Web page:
Atrial fibrillation (AF), a common and serious cardiac rhythm disturbance, is responsible for substantial morbidity and mortality in the population. Currently about 2.3 million people in the US are diagnosed with AF and, based of the US census, this number is expected to rise to 5.6 million by 2050. It doubles in prevalence with each decade of age, reaching almost 9% at age 80–89 years. It has increased in prevalence over the calendar decades, reaching ‘epidemic’ proportions. This alarming increase in prevalence is incompletely explained by an increase in the population prevalence of elderly individuals, valve disease, heart failure or myocardial infarction. New onset AF also doubles with each decade of age, independent of the prevalence of known predisposing conditions.
Based Framingham Study data, men have a 1.5-fold greater risk of developing AF than women after adjustment for age and predisposing conditions. Of the standard cardiovascular risk factors, hypertension, diabetes and obesity are significant independent predictors of AF. Because of its high prevalence hypertension is responsible for more AF in the population (14%) than any other risk factor.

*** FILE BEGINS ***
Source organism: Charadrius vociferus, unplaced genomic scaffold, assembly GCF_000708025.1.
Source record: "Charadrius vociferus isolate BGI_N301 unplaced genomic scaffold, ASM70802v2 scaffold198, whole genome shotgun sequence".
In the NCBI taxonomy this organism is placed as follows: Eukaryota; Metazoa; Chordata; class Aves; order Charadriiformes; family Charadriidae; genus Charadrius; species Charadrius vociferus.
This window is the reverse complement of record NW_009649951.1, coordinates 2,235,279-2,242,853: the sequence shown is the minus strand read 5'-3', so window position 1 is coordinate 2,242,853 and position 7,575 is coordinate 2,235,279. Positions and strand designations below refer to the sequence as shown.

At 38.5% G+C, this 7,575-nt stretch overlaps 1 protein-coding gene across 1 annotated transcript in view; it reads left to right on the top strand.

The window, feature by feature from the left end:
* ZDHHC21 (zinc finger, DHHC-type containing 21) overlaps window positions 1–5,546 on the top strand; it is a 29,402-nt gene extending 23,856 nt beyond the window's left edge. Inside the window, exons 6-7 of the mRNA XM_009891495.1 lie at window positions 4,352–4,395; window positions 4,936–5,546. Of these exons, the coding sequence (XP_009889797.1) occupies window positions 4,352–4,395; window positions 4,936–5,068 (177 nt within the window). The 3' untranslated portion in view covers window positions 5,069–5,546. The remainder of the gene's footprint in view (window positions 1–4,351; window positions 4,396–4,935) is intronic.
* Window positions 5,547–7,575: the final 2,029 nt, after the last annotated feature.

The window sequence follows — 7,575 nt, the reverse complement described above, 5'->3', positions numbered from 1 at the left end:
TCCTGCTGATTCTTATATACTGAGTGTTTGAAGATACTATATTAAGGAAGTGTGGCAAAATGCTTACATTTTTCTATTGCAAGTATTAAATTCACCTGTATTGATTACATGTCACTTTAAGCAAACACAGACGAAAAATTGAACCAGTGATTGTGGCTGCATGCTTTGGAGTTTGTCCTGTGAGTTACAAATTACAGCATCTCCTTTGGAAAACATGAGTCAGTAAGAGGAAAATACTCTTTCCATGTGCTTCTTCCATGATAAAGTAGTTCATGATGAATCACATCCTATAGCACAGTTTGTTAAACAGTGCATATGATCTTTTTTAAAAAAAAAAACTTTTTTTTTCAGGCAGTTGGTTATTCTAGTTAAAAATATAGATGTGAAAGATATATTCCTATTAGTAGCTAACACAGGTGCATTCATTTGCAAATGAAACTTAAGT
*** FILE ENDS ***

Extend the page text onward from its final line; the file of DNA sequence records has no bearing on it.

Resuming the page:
Adjusting for cardiovascular risk factors, heart failure, valvular heart disease and myocardial infarction substantially increase the likelihood of AF. Echocardiographic predictors of AF include left atrial enlargement, left ventricular fractional shortening, left ventricular wall thickness, and mitral annular calcification, offering prognostic information for AF beyond traditional clinical risk factors. Novel risk factors for AF include reduced vascular compliance, atherosclerosis, insulin resistance, environmental factors, inflammation and natriuretic peptides. There is emerging evidence that genetic variation also contributes to risk of atrial fibrillation.
The chief hazard of AF is a 4–5-fold increase in embolic stroke, assuming great importance in advanced age when it becomes a dominant factor. The attributable risk for stroke associated with AF increases steeply with age to 23.5% at age 80–89 years. AF is associated with a doubling of mortality in both sexes.
Atrial fibrillation (AF), an increasingly common dysrithmia, is responsible for substantial morbidity and mortality. Currently in the US about 2.3 million people are diagnosed with AF and, based on the US census, this number may rise to 5.6 million by 2050. Risk factors for AF include advancing age, cardiovascular disease and its risk factors. The chief hazard of AF is embolic stroke which is increased 4–5-fold, assuming great importance in advanced age when it becomes a dominant factor. AF is associated with about a doubling of mortality.